Bright light therapy has become a common treatment for SAD (Avery, 2005); however, other researchers, such as Andrea Rogers with the Department of Psychiatry at Cedars-Sinai, suggest that controlling the symptoms of SAD is more complex because SAD symptoms are related to shifts in our biological clocks. Reacting to changes in the amount of sunlight available, our pineal gland—located in the brain approximately right behind what we call our “third eye”—begins secreting excessive amounts of Melatonin, a hormone that helps us sleep, but when released in excessive amounts may cause depression (Cedars-Sinai, 2008). So in addition to using bright light therapy, these researchers recommend that SAD sufferers receive prescriptions for selective serotonin reuptake inhibitors (SSRIs) (Modell, 2005). These anti-depressant drugs have helped to regulate communication within the brain, and eased the symptoms of depression. A number of people, however, are wary of beginning an anti-depressant drug regimen because of the negative side effects that these drugs can cause.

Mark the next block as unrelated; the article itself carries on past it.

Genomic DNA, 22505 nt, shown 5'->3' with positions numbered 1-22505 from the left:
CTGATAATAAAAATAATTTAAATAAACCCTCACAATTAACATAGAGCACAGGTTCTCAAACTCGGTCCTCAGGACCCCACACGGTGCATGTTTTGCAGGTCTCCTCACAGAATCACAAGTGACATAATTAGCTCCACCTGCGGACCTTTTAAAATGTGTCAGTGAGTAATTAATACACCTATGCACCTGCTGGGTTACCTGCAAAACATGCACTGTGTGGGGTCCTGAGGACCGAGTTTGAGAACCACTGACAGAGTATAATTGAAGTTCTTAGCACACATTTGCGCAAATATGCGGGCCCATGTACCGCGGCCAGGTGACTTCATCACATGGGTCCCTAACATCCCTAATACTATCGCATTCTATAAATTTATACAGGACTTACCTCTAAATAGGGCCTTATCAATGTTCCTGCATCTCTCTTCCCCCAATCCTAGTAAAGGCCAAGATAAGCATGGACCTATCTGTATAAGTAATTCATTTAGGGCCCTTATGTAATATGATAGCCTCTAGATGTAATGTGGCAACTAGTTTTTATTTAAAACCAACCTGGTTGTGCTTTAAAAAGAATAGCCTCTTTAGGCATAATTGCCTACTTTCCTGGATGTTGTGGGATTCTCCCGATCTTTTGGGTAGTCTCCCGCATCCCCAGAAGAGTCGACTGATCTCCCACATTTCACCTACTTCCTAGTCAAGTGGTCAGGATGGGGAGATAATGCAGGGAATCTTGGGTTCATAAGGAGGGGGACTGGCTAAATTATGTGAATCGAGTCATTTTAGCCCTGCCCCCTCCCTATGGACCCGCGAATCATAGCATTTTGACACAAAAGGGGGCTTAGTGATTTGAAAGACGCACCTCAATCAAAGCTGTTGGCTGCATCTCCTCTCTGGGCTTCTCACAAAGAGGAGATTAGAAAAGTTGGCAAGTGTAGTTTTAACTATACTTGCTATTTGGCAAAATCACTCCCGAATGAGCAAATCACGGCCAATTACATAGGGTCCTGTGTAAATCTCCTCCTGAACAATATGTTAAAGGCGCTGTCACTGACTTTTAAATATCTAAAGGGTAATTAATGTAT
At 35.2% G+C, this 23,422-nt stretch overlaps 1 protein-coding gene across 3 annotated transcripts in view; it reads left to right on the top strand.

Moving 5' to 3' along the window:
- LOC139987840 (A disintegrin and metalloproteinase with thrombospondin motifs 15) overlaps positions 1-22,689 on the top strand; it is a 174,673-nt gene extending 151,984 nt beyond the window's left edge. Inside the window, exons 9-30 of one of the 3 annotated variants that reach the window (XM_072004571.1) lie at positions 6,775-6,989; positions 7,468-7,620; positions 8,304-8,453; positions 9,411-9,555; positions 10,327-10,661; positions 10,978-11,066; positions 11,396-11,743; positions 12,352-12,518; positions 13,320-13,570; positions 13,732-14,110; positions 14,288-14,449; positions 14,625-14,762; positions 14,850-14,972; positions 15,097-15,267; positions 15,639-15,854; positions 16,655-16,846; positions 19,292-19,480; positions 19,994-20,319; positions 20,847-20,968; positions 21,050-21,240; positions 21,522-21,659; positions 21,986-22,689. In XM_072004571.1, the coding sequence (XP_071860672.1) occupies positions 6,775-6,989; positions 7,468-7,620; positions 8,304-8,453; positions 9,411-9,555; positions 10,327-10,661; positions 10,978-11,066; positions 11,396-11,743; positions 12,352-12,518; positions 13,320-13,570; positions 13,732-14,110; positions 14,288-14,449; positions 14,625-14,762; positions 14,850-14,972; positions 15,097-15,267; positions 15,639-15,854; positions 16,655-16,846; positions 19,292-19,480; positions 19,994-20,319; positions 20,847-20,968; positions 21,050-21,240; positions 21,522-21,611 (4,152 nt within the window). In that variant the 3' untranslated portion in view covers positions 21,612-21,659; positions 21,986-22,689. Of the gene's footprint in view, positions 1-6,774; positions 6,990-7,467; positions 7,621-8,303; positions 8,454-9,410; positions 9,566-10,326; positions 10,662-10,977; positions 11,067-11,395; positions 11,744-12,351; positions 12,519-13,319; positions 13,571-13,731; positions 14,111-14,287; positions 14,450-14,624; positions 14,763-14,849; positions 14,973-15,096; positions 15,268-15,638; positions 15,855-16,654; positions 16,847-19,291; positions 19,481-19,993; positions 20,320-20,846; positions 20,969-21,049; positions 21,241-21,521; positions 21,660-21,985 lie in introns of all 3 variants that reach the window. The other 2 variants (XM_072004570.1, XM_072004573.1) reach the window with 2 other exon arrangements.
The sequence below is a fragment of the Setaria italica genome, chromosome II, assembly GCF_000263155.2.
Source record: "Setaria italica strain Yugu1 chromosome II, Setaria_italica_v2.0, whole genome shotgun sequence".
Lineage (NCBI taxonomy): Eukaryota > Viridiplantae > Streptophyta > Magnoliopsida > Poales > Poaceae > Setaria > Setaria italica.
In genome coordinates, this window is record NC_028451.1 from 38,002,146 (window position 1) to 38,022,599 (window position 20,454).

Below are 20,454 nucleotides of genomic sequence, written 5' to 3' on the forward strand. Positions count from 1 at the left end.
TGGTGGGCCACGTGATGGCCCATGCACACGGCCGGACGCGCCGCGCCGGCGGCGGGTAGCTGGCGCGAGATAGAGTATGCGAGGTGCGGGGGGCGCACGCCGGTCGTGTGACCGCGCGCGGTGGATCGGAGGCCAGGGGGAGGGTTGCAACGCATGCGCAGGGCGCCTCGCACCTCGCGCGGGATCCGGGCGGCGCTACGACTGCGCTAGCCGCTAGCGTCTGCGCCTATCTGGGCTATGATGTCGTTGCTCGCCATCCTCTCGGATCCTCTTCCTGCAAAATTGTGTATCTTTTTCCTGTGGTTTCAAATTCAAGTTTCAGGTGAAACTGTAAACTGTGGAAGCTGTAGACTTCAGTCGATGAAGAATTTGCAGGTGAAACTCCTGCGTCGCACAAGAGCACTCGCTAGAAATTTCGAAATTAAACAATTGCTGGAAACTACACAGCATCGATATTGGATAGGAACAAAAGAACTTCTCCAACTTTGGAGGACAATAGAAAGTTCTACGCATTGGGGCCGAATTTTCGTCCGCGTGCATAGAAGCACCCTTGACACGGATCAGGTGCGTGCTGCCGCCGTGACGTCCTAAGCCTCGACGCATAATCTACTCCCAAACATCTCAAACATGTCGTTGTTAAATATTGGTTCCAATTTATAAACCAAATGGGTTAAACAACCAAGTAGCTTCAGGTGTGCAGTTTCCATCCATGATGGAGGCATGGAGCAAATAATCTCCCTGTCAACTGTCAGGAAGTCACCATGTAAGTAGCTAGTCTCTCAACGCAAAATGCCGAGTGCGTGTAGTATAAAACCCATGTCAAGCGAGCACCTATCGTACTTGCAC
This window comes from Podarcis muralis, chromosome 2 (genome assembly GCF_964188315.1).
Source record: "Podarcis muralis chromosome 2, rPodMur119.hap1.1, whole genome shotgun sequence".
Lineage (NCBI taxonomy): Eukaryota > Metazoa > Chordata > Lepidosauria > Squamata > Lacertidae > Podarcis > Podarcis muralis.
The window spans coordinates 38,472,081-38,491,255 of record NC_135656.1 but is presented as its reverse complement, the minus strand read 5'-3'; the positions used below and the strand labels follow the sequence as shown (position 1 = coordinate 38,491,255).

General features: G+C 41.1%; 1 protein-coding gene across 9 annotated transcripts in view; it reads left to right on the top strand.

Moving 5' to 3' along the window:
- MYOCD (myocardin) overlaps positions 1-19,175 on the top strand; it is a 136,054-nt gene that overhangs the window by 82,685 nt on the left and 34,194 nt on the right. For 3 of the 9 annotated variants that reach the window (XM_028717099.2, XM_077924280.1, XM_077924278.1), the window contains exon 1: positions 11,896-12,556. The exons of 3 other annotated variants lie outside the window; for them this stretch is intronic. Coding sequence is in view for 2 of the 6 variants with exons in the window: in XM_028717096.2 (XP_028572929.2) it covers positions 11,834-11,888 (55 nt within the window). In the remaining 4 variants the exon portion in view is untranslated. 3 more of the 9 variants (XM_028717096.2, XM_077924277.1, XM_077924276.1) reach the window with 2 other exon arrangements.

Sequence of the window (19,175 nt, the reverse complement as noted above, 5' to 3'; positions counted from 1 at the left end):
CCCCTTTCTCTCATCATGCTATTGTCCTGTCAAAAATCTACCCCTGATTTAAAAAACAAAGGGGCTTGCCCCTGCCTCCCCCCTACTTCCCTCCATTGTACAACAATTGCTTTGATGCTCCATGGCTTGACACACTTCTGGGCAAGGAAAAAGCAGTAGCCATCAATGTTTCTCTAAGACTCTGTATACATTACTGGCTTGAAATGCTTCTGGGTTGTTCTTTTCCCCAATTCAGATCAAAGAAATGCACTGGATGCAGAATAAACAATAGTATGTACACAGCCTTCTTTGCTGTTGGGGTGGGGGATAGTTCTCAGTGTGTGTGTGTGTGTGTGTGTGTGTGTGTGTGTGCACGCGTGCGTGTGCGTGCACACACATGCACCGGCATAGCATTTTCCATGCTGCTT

Presently, 9% of the population of the Northern U.S. suffer from SAD, and SAD is more prevalent among women (Breaking News: 1 in 5 suffers from SAD); more importantly, Modell (2005) reports that up to 35% of those sufferers have had to be hospitalized, and some have considered suicide.

So what can SAD sufferers preparing for the arrival of the fall and winter months do in order to control their changes in body and mind? Especially important is what can SAD sufferers who seek a drug-free approach to controlling SAD symptoms do?

For the answer to this question we can look as far back as the Roman Empire for advice. Roman Emperor Tiberius suggested the following steps to take back control:

* Take massage
* Exercise
* Live in rooms of light
* Avoid heavy food
* Be moderate in the drinking of wine
* Strictly avoid frightening ideas